Chapter 32: The Resurrection and the Judgment

Doctrines of the Gospel Student Manual, (2000), 87–89


Introduction

“If in this life only we have hope in Christ, we are of all men most miserable” (1 Corinthians 15:19). The grave is not the end, for all people will yet be judged and receive again their bodies in the Resurrection. Paul, a special witness of the resurrected Lord, so testified:

“But now is Christ risen from the dead, and become the firstfruits of them that slept. …

“For as in Adam all die, even so in Christ shall all be made alive” (1 Corinthians 15:20, 22).

Doctrinal Outline

Supporting Statements

  • A.

    As part of His eternal plan, God has provided a resurrection for everyone.

    • “Man is an eternal being, composed of body and spirit: his spirit existed before he came here; his body exists with the spirit in time, and after death the spirit exists without the body. In the resurrection, both body and spirit will finally be reunited; and it requires both body and spirit to make a perfect man, whether in time, or eternity” (John Taylor, The Government of God, 27).

    • “The Lord has shown to us that the elements are eternal and that it requires the eternal union of spirit and element to obtain a fulness of joy. For the spirit part of man and the earthly, or temporal part just now, shall be united together perpetually, eternally, the body and the spirit being made one again, only joined together after the power of an endless life, that without that union a fulness of joy cannot be obtained” (Charles W. Penrose, in Conference Report, Oct. 1914, 35).

    • “Now, we have not power to lay down our lives and take them again. But Jesus had power to lay down his life, and he had power to take it up again. … He came into the world to die that we might live, and his atonement for sin and death is the force by which we are raised to immortality and eternal life.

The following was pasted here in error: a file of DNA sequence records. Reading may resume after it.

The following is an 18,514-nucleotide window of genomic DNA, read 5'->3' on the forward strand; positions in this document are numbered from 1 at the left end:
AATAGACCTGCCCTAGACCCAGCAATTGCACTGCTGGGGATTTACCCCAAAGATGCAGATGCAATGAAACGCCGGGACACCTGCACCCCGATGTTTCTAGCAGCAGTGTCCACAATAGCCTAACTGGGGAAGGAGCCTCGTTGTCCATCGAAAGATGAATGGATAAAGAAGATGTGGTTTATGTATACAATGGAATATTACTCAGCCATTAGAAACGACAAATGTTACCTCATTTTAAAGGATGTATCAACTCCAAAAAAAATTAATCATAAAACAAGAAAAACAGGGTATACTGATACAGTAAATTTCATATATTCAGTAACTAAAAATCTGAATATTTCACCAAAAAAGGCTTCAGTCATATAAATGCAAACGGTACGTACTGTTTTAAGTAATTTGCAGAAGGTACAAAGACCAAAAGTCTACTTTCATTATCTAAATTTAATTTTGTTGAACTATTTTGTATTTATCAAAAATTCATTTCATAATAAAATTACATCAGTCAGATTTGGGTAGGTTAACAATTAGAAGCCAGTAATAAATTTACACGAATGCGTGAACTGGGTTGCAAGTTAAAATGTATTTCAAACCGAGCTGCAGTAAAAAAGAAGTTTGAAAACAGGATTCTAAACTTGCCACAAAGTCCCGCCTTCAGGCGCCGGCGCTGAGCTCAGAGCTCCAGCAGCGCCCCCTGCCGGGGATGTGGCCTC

“So Jesus Christ did for us something that we could not do for ourselves, through his infinite atonement. On the third day after the crucifixion he took up his body and gained the keys of the resurrection, and thus has power to open the graves for all men, but this he could not do until he had first passed through death himself and conquered” (Joseph Fielding Smith, Doctrines of Salvation, 1:128).

    • “What a glorious thought it is, to me at least, and it must be to all who have conceived of the truth or received it in their hearts, that those from whom we have to part here, we will meet again and see as they are. We will meet the same identical being that we associated with here in the flesh—not some other soul, some other being, or the same being in some other form, but the same identity and the same form and likeness, the same person we knew and were associated with in our mortal existence, even to the wounds in the flesh. Not that a person will always be marred by scars, wounds, deformities, defects or infirmities, for these will be removed in their course, in their proper time, according to the merciful providence of God. Deformity will be removed; defects will be eliminated, and men and women shall attain to the perfection of their spirits, to the perfection that God designed in the beginning” (Joseph F. Smith, Gospel Doctrine, 23).